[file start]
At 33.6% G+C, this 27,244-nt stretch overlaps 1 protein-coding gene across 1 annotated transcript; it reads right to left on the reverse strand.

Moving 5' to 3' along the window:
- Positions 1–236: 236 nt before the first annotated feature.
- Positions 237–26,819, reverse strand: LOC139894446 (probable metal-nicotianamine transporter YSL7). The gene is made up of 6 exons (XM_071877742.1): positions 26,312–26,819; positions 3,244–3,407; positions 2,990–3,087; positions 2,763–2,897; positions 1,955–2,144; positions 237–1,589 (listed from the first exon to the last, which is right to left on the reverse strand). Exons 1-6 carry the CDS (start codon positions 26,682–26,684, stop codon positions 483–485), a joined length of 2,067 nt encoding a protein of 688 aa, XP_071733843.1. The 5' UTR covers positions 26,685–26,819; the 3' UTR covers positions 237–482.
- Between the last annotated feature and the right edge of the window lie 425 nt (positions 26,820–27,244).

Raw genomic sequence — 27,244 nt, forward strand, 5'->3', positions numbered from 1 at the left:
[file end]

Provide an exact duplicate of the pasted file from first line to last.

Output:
At 33.6% G+C, this 27,244-nt stretch overlaps 1 protein-coding gene across 1 annotated transcript; it reads right to left on the reverse strand.

Moving 5' to 3' along the window:
- Positions 1–236: 236 nt before the first annotated feature.
- Positions 237–26,819, reverse strand: LOC139894446 (probable metal-nicotianamine transporter YSL7). The gene is made up of 6 exons (XM_071877742.1): positions 26,312–26,819; positions 3,244–3,407; positions 2,990–3,087; positions 2,763–2,897; positions 1,955–2,144; positions 237–1,589 (listed from the first exon to the last, which is right to left on the reverse strand). Exons 1-6 carry the CDS (start codon positions 26,682–26,684, stop codon positions 483–485), a joined length of 2,067 nt encoding a protein of 688 aa, XP_071733843.1. The 5' UTR covers positions 26,685–26,819; the 3' UTR covers positions 237–482.
- Between the last annotated feature and the right edge of the window lie 425 nt (positions 26,820–27,244).

Raw genomic sequence — 27,244 nt, forward strand, 5'->3', positions numbered from 1 at the left: